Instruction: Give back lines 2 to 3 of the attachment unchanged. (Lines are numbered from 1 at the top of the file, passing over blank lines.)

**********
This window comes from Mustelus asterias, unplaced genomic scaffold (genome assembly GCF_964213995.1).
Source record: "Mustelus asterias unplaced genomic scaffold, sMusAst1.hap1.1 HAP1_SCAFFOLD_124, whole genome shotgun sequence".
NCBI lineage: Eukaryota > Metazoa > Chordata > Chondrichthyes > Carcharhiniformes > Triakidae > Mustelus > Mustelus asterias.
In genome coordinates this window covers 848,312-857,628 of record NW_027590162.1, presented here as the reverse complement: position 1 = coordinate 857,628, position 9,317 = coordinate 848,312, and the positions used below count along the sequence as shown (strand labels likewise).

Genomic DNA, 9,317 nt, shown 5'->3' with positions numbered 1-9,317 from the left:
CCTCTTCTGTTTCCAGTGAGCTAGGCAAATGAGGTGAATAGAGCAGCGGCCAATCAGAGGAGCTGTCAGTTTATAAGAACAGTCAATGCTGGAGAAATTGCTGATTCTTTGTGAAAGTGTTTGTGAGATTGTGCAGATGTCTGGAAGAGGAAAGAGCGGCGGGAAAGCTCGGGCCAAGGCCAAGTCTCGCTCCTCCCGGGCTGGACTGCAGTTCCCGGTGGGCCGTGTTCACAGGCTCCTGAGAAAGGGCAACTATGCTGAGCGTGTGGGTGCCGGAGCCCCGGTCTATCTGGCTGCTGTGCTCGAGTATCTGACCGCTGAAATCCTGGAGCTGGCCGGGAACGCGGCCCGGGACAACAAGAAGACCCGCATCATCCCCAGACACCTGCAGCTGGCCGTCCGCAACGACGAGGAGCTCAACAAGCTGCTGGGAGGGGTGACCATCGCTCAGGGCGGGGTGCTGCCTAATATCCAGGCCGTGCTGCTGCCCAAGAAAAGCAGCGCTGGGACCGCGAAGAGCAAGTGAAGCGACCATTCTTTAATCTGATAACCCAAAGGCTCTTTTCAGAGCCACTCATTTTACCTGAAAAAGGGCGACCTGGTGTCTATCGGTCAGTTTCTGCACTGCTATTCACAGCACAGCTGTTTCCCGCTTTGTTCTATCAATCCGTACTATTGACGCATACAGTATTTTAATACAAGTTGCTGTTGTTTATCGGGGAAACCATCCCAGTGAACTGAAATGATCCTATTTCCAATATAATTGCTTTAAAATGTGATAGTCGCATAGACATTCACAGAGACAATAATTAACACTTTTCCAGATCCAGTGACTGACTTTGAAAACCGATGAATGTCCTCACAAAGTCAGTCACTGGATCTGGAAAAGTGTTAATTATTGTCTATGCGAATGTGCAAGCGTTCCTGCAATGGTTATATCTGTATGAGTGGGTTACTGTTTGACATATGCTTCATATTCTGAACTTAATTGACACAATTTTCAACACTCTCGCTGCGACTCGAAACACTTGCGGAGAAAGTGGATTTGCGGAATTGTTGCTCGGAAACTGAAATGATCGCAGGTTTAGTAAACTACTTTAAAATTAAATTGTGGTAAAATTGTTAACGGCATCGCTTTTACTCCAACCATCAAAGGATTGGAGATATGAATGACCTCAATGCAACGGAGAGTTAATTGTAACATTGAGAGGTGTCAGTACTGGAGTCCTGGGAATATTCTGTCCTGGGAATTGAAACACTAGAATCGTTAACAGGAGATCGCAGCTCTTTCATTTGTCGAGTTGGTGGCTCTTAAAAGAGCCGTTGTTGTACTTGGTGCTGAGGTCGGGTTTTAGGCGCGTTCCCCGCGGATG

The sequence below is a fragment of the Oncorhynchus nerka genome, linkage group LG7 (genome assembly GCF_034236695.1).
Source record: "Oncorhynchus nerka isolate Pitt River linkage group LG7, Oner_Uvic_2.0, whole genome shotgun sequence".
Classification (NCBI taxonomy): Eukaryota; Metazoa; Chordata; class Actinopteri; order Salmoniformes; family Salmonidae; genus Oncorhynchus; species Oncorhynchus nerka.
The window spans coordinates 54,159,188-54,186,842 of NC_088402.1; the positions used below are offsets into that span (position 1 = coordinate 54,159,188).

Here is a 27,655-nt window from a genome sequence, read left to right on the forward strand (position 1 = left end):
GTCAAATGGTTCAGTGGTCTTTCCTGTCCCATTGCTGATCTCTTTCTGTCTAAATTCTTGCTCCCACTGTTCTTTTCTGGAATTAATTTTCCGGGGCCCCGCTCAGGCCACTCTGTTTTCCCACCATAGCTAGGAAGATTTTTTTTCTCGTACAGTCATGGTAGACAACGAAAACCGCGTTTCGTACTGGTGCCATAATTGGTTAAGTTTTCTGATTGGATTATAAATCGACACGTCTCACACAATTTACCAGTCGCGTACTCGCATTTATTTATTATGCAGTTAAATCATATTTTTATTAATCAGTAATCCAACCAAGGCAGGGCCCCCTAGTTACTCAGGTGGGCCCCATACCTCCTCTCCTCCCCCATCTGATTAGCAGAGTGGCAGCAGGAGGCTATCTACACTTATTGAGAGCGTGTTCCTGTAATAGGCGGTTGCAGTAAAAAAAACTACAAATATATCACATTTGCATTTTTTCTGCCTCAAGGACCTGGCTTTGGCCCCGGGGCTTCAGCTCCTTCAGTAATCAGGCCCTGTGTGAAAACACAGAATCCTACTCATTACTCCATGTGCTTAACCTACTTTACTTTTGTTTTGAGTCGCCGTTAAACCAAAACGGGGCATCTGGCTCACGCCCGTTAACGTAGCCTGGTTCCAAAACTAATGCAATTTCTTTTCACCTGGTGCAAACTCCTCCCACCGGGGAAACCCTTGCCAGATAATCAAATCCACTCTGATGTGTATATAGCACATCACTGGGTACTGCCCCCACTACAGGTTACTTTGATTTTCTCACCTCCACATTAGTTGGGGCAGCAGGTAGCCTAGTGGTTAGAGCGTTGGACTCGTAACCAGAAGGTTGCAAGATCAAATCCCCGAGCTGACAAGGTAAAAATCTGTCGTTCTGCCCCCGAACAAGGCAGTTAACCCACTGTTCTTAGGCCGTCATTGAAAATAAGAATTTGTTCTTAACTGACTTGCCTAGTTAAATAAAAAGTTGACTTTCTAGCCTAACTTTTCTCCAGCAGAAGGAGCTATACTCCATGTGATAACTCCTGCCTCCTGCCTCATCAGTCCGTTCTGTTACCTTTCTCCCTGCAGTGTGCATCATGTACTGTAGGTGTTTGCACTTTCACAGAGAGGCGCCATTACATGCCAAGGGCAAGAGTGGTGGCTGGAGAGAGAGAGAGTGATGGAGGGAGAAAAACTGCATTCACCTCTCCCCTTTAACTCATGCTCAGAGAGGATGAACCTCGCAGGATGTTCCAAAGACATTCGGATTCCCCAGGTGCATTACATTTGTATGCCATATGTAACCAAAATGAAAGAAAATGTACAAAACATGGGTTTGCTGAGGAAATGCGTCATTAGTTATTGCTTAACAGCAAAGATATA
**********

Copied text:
Source record: "Mustelus asterias unplaced genomic scaffold, sMusAst1.hap1.1 HAP1_SCAFFOLD_124, whole genome shotgun sequence".
NCBI lineage: Eukaryota > Metazoa > Chordata > Chondrichthyes > Carcharhiniformes > Triakidae > Mustelus > Mustelus asterias.